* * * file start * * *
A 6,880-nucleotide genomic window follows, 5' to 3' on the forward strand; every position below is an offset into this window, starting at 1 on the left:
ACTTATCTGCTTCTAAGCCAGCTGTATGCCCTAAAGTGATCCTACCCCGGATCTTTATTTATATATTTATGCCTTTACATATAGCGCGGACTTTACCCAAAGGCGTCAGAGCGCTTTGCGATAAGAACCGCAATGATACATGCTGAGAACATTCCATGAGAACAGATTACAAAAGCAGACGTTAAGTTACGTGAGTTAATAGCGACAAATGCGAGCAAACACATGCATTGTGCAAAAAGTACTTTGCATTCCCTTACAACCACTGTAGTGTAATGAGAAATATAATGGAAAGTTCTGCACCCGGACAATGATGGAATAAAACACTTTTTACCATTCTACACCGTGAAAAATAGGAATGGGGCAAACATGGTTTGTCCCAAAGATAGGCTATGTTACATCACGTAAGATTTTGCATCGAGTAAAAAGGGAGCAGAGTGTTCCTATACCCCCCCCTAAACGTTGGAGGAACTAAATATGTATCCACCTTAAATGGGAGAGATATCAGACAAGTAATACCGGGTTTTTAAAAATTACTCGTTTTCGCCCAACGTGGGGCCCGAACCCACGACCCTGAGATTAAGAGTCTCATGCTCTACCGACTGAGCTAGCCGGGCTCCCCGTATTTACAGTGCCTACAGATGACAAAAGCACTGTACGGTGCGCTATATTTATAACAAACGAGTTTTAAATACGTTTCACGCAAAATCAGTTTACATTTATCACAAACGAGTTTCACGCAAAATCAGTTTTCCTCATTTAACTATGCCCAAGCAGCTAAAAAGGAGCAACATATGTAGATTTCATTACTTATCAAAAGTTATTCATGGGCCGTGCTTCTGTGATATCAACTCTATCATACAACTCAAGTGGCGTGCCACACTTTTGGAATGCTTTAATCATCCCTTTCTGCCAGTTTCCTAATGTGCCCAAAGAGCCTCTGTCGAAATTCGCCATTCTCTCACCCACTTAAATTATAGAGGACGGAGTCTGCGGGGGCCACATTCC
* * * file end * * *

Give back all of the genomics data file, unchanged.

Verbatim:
A 6,880-nucleotide genomic window follows, 5' to 3' on the forward strand; every position below is an offset into this window, starting at 1 on the left:
ACTTATCTGCTTCTAAGCCAGCTGTATGCCCTAAAGTGATCCTACCCCGGATCTTTATTTATATATTTATGCCTTTACATATAGCGCGGACTTTACCCAAAGGCGTCAGAGCGCTTTGCGATAAGAACCGCAATGATACATGCTGAGAACATTCCATGAGAACAGATTACAAAAGCAGACGTTAAGTTACGTGAGTTAATAGCGACAAATGCGAGCAAACACATGCATTGTGCAAAAAGTACTTTGCATTCCCTTACAACCACTGTAGTGTAATGAGAAATATAATGGAAAGTTCTGCACCCGGACAATGATGGAATAAAACACTTTTTACCATTCTACACCGTGAAAAATAGGAATGGGGCAAACATGGTTTGTCCCAAAGATAGGCTATGTTACATCACGTAAGATTTTGCATCGAGTAAAAAGGGAGCAGAGTGTTCCTATACCCCCCCCTAAACGTTGGAGGAACTAAATATGTATCCACCTTAAATGGGAGAGATATCAGACAAGTAATACCGGGTTTTTAAAAATTACTCGTTTTCGCCCAACGTGGGGCCCGAACCCACGACCCTGAGATTAAGAGTCTCATGCTCTACCGACTGAGCTAGCCGGGCTCCCCGTATTTACAGTGCCTACAGATGACAAAAGCACTGTACGGTGCGCTATATTTATAACAAACGAGTTTTAAATACGTTTCACGCAAAATCAGTTTACATTTATCACAAACGAGTTTCACGCAAAATCAGTTTTCCTCATTTAACTATGCCCAAGCAGCTAAAAAGGAGCAACATATGTAGATTTCATTACTTATCAAAAGTTATTCATGGGCCGTGCTTCTGTGATATCAACTCTATCATACAACTCAAGTGGCGTGCCACACTTTTGGAATGCTTTAATCATCCCTTTCTGCCAGTTTCCTAATGTGCCCAAAGAGCCTCTGTCGAAATTCGCCATTCTCTCACCCACTTAAATTATAGAGGACGGAGTCTGCGGGGGCCACATTCC